sell your entire margin account at a substantial loss
to you, because the contracts in the account have declined
No regulations require a trade to be executed
within a certain time
There are no regulatory agency regulations
that require a trade to be executed within a set period
of time. But if firms advertise their speed of execution,
they must not exaggerate or fail to tell investors about
the possibility of significant delays.
For more information on online trading problems, read
visit the CFTC.GOV web site, or read former SEC Chairman Arthur Levitt's message to investors,
and the National Association of Securities Dealers'
Notice to Members, dealing with online commodity trading.
Are you gambling, or investing? The CT Council
on Problem Gambling has a quiz you can take to help
you decide if you have a problem, and suggests where
you can go for help.
What To Do If You Have a Complaint
Act promptly. By American law, you only have a limited time
to take legal action. Follow these steps to solve your
1. Talk to your commodities broker, or online trading firm and ask for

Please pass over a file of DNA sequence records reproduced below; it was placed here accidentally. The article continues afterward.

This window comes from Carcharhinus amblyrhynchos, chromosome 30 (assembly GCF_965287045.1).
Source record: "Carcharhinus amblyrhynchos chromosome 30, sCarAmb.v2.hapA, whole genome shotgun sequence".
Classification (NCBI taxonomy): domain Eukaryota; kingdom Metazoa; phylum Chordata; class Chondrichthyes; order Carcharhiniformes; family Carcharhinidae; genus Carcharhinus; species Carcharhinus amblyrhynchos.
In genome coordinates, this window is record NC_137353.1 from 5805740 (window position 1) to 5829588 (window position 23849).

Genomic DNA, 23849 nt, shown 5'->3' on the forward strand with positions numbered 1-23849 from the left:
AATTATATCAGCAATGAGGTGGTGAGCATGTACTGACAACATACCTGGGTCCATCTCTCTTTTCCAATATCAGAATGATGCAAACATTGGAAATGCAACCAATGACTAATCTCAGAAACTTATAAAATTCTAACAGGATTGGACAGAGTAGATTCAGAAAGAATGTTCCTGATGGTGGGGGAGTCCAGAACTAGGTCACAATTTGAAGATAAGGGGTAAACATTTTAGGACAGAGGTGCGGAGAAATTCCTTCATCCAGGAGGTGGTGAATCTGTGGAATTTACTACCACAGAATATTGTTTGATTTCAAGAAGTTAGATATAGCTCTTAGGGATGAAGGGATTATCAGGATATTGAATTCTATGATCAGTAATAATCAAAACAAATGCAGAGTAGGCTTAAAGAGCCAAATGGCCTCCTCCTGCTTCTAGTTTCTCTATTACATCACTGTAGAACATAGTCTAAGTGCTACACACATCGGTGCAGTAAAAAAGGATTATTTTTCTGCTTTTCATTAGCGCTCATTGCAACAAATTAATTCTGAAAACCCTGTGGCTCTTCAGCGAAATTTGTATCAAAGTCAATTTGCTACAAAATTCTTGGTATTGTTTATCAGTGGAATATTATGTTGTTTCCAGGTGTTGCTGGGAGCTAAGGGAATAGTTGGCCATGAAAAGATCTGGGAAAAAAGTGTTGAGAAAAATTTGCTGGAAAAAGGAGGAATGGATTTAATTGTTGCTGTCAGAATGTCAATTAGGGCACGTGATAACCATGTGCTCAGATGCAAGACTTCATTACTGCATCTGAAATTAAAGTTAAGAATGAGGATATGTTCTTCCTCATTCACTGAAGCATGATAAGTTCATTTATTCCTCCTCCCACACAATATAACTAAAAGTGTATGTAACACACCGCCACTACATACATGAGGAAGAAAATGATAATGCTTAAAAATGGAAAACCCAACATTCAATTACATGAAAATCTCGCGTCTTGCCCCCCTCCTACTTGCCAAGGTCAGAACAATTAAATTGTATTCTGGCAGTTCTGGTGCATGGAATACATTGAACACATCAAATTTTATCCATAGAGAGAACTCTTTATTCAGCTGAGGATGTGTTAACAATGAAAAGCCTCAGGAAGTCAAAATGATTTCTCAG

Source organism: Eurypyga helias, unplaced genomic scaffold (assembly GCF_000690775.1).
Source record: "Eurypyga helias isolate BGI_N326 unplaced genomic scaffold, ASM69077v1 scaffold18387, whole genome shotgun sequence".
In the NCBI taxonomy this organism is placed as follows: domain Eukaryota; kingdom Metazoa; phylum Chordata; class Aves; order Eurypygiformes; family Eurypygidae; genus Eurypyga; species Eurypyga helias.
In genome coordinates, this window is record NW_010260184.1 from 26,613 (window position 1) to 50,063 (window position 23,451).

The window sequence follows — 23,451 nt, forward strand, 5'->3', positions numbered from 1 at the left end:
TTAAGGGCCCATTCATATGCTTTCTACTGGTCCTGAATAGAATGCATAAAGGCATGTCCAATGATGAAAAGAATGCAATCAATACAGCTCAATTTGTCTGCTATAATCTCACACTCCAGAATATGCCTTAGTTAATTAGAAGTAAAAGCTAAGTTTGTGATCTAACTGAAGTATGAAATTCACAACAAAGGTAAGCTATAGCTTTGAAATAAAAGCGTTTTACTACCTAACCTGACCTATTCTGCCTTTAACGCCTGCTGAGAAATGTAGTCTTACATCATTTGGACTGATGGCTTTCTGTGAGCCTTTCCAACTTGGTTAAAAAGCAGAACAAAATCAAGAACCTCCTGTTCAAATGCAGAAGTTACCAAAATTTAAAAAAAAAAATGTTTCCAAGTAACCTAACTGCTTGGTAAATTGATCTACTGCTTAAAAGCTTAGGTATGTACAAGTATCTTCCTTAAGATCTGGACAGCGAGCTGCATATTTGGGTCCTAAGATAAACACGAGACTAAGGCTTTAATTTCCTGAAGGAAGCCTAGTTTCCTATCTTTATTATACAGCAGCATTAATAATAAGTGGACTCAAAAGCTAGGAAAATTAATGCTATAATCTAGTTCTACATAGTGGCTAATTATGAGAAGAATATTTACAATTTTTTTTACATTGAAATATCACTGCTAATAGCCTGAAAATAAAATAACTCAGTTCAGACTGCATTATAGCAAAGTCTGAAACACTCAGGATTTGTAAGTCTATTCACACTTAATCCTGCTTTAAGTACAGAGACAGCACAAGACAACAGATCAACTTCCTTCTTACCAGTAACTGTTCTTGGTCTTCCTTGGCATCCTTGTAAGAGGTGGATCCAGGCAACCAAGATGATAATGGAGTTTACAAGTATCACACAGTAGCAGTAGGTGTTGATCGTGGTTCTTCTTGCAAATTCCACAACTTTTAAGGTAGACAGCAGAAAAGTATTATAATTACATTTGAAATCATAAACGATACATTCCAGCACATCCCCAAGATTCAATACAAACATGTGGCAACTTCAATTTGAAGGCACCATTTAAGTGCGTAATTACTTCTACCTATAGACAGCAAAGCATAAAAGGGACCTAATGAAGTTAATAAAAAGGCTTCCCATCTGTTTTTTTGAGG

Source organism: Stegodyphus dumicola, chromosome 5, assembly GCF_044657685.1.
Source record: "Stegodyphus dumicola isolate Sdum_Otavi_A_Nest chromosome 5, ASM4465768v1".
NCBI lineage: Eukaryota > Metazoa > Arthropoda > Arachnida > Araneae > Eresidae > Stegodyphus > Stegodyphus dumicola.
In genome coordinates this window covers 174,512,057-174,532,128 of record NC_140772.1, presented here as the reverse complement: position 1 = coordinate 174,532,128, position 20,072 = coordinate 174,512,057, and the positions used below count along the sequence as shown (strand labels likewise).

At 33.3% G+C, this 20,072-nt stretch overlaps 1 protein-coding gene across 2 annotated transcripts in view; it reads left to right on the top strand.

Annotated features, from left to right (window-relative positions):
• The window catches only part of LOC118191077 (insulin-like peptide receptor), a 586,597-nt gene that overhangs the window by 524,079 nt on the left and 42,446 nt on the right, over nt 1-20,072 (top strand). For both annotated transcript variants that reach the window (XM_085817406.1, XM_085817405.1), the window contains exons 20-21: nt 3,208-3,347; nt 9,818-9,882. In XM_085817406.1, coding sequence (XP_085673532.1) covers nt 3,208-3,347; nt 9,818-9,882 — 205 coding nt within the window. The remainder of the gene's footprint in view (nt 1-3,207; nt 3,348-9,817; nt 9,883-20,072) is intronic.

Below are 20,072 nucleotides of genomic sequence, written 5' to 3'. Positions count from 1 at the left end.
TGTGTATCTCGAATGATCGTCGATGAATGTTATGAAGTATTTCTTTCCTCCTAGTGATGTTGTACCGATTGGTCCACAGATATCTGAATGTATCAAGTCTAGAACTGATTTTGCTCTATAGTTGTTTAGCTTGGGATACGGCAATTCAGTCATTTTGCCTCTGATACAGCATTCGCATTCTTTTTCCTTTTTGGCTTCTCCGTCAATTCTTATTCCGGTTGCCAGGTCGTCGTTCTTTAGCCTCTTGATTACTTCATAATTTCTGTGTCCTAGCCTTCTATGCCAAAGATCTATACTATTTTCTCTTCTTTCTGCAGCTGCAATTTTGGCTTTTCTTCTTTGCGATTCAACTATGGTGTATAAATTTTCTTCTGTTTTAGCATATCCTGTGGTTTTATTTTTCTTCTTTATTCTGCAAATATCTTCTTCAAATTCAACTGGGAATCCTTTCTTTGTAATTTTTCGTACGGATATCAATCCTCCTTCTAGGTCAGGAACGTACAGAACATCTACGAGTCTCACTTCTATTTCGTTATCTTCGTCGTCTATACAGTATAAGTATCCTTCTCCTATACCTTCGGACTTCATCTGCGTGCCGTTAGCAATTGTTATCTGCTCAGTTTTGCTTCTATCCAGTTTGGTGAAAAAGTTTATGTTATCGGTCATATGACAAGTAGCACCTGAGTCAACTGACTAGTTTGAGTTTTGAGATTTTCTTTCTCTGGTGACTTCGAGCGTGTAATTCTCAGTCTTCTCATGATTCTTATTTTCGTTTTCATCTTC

an explanation. Take notes of the answers you receive.
2. If you are not satisfied with the response and believe
that you have been treated unfairly by your broker we suggest
you ask to talk with the broker's manager. In the case of an online
firm, go directly to step-3 below.
3. If your are still dissatisfied, write to the regulatory
department at the firm's main office. Explain your problem
clearly, and tell the firm how you want it resolved.
Ask the compliance office to respond to you in writing
within 30-days. If there is no satisfactory settlement of your claim
you might consider filing for arbitration proceedings against your commodity-broker.